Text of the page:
Comment by Hels
2015-07-20 21:27:09

A person who is lucky enough to find buried treasure would not normally expect to find gold from different dates (1831-1910) and from different countries (Belgian, France, Italy etc). Investment yes, but how might a bank employee gather these diverse coins? There is more research to be done here, I think.

England’s Treasure Act seems much fairer to finders and landowners than the German system. Germany is fortunate that Florian Bautsch is a decent, historically minded citizen.

Comment by mike
2015-07-20 21:56:00

Shouldn’t they be returned to the countries of origin?

Comment by Jasmine
2015-07-21 02:44:13

As far as the ‘Leopold II’ coins are concerned, returned to Congo maybe ? Leopold II and the ‘Abir Congo Company’ (founded as the ‘Anglo-Belgian India Rubber Company’), a company which harvested natural rubber in the ‘Congo Free State’ as the private property of King Leopold II of Belgium, were involved in the ‘desolation of villages, murder, rape, mutilation, hostage taking and excessive flogging‘ – Does that possibly ring a bell ?

Comment by C A
2015-07-21 06:03:26

Bless his Heart indeed! Amazing. We can’t return them to the country of origin because they may have been traded back and forth across Europe. We don’t know where they were looted from, or if they were actual loot and not the gold savings of a German bank. Bless the finder though. It helps us with the bigger picture of the fracture of the world during WWII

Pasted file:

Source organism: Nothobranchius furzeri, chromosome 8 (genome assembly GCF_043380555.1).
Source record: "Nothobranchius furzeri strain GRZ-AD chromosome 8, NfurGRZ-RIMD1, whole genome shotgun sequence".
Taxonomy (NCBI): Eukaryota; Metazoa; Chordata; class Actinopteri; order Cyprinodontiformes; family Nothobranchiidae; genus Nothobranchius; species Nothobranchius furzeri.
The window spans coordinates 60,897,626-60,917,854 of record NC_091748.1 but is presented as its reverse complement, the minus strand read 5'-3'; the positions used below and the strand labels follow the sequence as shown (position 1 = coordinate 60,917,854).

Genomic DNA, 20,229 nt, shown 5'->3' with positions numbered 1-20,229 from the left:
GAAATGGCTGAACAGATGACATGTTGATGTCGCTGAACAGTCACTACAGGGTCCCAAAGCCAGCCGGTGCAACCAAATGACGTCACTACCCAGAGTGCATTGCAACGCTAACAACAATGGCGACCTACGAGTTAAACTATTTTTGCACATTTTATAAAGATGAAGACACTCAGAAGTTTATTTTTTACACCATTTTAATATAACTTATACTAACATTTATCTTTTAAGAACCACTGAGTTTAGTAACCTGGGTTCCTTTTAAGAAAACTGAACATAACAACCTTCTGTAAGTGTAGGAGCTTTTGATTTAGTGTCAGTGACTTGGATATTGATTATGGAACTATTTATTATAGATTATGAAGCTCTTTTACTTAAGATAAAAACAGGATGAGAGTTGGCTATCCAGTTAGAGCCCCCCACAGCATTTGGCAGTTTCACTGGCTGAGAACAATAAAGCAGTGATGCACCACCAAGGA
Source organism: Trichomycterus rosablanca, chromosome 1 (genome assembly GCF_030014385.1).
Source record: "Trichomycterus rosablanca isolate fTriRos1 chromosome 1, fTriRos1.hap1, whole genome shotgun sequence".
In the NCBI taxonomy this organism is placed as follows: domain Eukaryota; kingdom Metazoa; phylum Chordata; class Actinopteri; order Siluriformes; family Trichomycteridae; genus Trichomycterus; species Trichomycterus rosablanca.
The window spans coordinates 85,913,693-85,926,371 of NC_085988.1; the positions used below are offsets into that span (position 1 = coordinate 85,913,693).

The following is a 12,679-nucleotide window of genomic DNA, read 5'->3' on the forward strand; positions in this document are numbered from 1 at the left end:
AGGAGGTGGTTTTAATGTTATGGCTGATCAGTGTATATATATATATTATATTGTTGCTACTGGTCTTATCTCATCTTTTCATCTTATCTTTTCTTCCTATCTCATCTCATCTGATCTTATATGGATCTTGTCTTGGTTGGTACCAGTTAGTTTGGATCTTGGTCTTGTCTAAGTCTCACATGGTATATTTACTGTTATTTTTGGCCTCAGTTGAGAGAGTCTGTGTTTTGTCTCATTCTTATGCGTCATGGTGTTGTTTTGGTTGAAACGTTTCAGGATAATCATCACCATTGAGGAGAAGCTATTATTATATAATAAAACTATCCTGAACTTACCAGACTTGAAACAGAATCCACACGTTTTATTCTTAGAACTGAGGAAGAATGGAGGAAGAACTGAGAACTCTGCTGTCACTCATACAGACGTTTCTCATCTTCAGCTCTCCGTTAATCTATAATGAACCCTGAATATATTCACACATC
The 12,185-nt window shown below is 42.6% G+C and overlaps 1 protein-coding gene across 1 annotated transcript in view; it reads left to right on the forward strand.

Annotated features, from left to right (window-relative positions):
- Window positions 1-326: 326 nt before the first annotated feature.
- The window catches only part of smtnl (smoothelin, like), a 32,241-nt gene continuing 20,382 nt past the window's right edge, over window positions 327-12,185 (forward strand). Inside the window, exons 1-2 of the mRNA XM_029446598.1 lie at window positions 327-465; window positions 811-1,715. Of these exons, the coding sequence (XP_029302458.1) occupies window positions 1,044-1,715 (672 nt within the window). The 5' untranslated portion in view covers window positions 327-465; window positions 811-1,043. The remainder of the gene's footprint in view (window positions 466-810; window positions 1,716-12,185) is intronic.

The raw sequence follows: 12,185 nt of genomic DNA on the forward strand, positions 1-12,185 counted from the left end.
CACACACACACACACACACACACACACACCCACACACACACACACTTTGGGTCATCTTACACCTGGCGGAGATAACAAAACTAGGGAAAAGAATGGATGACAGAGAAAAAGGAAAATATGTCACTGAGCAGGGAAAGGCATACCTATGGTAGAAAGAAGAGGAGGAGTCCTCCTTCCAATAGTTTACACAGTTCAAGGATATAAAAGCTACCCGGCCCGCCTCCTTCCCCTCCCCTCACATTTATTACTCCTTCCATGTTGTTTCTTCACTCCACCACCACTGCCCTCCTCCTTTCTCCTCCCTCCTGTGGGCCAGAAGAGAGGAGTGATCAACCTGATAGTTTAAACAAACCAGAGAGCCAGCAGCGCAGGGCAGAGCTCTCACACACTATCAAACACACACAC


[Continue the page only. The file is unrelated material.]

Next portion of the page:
Comment by dearieme
2015-07-21 10:11:01

The English law is far more intelligent than the Saxon law.

Comment by Lauriana
2015-07-22 04:30:52

Great action from the finder indeed, especially since it’s likely he knew he wasn’t going to get a lot of money based on the German laws.
And nazi gold… It has been the subject of so many books and movies that you’d never expect to come across the real thing just like that…

And about ownership: What are the chances of someone legitimately owning coins which were in Reichsbank coin bags? Although I don’t know what Germany’s laws are on legitimate ownership…

(on that topic, I recently learned about an old English law which was still in use until 1995. The concept of “Market ouvert” meant that stolen goods could be legitimately acquired if they were traded at specified markets at specified times… )